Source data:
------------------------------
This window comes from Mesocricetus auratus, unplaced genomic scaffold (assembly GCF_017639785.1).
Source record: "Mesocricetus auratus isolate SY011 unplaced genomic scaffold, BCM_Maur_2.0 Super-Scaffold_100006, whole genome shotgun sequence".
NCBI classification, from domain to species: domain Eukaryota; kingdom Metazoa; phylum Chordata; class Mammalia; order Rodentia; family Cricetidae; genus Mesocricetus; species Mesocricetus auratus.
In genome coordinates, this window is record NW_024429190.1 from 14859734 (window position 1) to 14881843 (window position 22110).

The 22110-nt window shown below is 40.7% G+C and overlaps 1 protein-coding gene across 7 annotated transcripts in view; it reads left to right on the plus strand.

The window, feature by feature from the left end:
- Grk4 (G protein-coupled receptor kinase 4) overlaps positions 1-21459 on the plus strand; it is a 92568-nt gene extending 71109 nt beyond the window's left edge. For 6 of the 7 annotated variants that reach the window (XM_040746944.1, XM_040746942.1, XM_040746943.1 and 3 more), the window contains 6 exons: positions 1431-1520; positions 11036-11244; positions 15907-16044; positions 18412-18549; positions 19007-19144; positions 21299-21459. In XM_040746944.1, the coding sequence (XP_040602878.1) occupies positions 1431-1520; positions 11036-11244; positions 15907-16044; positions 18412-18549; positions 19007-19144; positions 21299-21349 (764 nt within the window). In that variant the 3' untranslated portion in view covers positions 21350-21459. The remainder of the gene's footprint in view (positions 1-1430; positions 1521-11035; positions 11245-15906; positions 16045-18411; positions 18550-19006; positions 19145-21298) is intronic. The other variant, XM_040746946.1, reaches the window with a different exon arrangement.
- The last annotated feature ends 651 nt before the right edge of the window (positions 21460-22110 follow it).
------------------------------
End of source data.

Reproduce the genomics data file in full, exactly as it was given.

This window comes from Mesocricetus auratus, unplaced genomic scaffold (assembly GCF_017639785.1).
Source record: "Mesocricetus auratus isolate SY011 unplaced genomic scaffold, BCM_Maur_2.0 Super-Scaffold_100006, whole genome shotgun sequence".
NCBI classification, from domain to species: domain Eukaryota; kingdom Metazoa; phylum Chordata; class Mammalia; order Rodentia; family Cricetidae; genus Mesocricetus; species Mesocricetus auratus.
In genome coordinates, this window is record NW_024429190.1 from 14859734 (window position 1) to 14881843 (window position 22110).

The 22110-nt window shown below is 40.7% G+C and overlaps 1 protein-coding gene across 7 annotated transcripts in view; it reads left to right on the plus strand.

The window, feature by feature from the left end:
- Grk4 (G protein-coupled receptor kinase 4) overlaps positions 1-21459 on the plus strand; it is a 92568-nt gene extending 71109 nt beyond the window's left edge. For 6 of the 7 annotated variants that reach the window (XM_040746944.1, XM_040746942.1, XM_040746943.1 and 3 more), the window contains 6 exons: positions 1431-1520; positions 11036-11244; positions 15907-16044; positions 18412-18549; positions 19007-19144; positions 21299-21459. In XM_040746944.1, the coding sequence (XP_040602878.1) occupies positions 1431-1520; positions 11036-11244; positions 15907-16044; positions 18412-18549; positions 19007-19144; positions 21299-21349 (764 nt within the window). In that variant the 3' untranslated portion in view covers positions 21350-21459. The remainder of the gene's footprint in view (positions 1-1430; positions 1521-11035; positions 11245-15906; positions 16045-18411; positions 18550-19006; positions 19145-21298) is intronic. The other variant, XM_040746946.1, reaches the window with a different exon arrangement.
- The last annotated feature ends 651 nt before the right edge of the window (positions 21460-22110 follow it).